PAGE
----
HYSTERIA a multidisciplinary festival of women. Presented by Buddies in Bad Times in association with Nightwood at Buddies (12 Alexander). Opens tonight (Thursday, November 4) and runs to November 13. $10-$18, day pass $15, festival pass $50. 416-975-8555, www.buddiesinbadtimestheatre.com Rating: NNNNN
For the next 10 days, Buddies in Bad Times is where the estrogen's flowing. The second annual Hysteria Festival, sponsored by Buddies and Nightwood Theatre, promises to be a powerhouse gathering of female artists - local, national and international - from all the disciplines.
"This year we had almost 300 submissions, twice the number we received last year," says Nightwood artistic director Kelly Thornton, who's curated the fest with Buddies' Moynan King. "Like last year, we'll have about 100 core creators working during Hysteria."
The curators felt no need to reinvent the wheel, so they're again programming solo evenings, musical events and perhaps the most popular type of evening, one that blends comedy, dance, theatre and film.
"We were pleasantly surprised with the success of mixed evenings in a casual environment," admits Thornton. "People could catch a five-minute opera, then a comedy piece and afterwards a 20-minute dance piece, followed by a short film."
Being turned on to different sorts of art has worked for Jennifer Fawcett and Lisa Codrington, two playwright/performers who again participate in Hysteria.
"I tend to focus on the theatrical aspect of a script and forget about the other sorts of art I could use," admits Fawcett, who last year presented a series of walkabout scenes called The Brief History Of Hysteria.
This time around, her roaming feminist show is The Brief (& Selected) History Of Wonder Woman (November 4 and 12), which looks not just at the Lynda Carter-style action figure but also at the prehistoric statuette called the Venus of Willendorf, Roman vestal virgins, Rosie the Riveter and, finally, American soldier Jessica Lynch.
"Once you start cross-pollinating in the arts, things you never expected to see begin to emerge in your work. Last year I actually created my own installation piece in a Buddies dressing room, and it took me a while to get over being frightened by what I'd done. How dare I, I thought, enter into the installation artist's domain?
"Ultimately, though, it was liberating. I felt I had permission to explore."
Codrington, who workshopped her script Cast Iron in the earlier festival - Nightwood presents a full production next February - this time around collaborates with fellow writer/performer Marie Beath Badian on Selling Bar[badian] (November 4 and 13).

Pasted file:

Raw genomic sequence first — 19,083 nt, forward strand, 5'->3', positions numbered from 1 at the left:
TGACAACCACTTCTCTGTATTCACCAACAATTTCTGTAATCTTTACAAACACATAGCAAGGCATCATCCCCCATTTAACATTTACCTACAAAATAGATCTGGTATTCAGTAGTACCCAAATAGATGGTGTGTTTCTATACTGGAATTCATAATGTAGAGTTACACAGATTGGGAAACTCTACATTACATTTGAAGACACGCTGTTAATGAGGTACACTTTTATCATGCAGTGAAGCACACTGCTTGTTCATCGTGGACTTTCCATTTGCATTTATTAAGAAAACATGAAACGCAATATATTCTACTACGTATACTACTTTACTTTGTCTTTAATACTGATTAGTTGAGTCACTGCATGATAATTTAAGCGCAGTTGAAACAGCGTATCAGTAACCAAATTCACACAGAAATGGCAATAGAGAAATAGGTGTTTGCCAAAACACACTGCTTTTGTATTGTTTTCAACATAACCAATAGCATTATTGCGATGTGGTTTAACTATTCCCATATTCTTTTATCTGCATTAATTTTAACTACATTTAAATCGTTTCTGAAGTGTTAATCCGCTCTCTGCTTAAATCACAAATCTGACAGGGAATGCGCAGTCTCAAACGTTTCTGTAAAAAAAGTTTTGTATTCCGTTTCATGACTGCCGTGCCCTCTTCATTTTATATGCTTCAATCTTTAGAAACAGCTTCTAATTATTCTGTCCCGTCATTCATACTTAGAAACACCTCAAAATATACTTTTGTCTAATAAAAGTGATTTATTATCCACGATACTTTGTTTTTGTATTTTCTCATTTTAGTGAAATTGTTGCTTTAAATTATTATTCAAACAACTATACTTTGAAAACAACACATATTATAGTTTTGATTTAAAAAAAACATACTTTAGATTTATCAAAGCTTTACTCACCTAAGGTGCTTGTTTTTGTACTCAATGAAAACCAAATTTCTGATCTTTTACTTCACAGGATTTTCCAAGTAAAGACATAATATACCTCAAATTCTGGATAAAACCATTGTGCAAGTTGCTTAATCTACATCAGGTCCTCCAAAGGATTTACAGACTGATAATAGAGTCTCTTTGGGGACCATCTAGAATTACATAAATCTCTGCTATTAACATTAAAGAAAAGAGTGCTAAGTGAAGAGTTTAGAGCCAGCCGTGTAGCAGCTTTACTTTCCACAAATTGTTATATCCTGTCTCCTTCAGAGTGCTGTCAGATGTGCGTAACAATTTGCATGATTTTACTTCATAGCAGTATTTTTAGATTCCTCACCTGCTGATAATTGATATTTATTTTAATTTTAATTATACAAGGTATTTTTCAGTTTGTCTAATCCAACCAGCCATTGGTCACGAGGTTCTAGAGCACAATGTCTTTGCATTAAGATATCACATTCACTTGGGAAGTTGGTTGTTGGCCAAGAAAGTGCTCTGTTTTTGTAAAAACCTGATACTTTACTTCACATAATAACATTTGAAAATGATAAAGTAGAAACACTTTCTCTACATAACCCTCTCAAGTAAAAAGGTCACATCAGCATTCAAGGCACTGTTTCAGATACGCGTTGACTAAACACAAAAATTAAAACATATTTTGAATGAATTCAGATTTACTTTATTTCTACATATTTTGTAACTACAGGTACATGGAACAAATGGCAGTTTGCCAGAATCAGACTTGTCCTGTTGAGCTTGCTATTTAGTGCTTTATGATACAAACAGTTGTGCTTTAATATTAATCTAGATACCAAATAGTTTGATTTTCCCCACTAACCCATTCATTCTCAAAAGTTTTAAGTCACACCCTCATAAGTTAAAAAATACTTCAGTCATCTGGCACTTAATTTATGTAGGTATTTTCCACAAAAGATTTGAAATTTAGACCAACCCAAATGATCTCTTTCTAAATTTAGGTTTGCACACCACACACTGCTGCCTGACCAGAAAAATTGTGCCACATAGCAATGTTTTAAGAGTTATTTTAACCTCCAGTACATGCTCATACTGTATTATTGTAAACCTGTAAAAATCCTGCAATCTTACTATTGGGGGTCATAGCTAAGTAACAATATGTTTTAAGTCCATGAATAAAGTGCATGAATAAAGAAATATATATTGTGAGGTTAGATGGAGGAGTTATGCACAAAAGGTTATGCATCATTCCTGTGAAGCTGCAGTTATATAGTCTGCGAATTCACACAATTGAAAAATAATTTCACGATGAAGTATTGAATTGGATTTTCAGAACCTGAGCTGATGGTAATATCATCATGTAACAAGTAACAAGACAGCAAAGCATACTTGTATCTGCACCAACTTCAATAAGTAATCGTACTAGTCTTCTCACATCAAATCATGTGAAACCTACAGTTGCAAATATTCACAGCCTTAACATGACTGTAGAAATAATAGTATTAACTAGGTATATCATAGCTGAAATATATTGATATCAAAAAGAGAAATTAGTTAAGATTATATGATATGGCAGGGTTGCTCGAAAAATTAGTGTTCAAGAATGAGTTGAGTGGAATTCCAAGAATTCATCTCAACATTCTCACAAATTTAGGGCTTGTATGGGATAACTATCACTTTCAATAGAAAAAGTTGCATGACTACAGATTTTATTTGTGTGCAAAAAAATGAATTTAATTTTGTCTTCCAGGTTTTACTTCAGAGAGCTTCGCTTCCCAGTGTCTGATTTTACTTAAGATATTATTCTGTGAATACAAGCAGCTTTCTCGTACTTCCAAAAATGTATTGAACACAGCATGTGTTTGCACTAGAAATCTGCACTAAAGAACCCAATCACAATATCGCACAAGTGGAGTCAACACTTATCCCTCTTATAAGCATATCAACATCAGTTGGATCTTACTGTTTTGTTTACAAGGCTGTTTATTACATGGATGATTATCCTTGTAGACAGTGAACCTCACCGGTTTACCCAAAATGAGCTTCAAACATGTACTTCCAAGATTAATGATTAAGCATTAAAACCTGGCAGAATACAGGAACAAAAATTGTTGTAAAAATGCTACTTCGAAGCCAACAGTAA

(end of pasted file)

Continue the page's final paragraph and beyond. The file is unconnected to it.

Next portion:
"We're both first-generation Canadians and both of us had gone on trips back home, I to Barbados and she to the Philippines," recalls Codrington. "We discovered later that our experiences had many points in common, about our parents emigrating and other family members wanting to come here."
They've created an installation piece involving two characters who are trying to move to Canada, who will attempt to convince viewers to help them with their immigration plans, for instance by hiring them as domestics.
"In our research, we've looked a lot at immigration policies and the dead ends so many women reach. The piece examines what immigrants are willing to give up of themselves and also what they hold dear in their attempts to live in Canada.
"What I saw at last year's festival has inspired the style of the new piece. I now have lots of options, risky ideas I wouldn't have thought of without the inspiration of the first Hysteria."
This year's festival won't ask audiences to choose between simultaneous shows in various parts of Buddies.
The energy, though, will be the same. After a free opening-night bash tonight that includes performance installations, there's a wealth of events. Lesbian talent show Strange Sisters (November 5) is part of the fest, with Sweden's drag group the Lion Kings on the bill, and there's also a concert by pianist Eve Egoyan (November 7).
Also look for an afternoon of performances by under-21s (November 6), a cabaret hosted by Sonja Mills (November 9), new works by Allison Rees-Cummings, Sherri Hay and d'bi. young (November 10) and an Indian martial arts class (November 13).
Want more? Check out New Yorker Elizabeth Hess's Birth Rite (November 11), which explores a Mennonite woman's struggle to break away from her religious roots. There'll be a debate on the status of women in theatre (November 13), works by various visual artists and a series of mixed-arts programs.
"I love the fact that Hysteria blows open all the walls, takes each of us out of her own artistic box," enthuses Thornton.
"This kind of event showcases different talents and as a result generates dialogue among women about their place in the cultural landscape. It's great for making forward motion happen."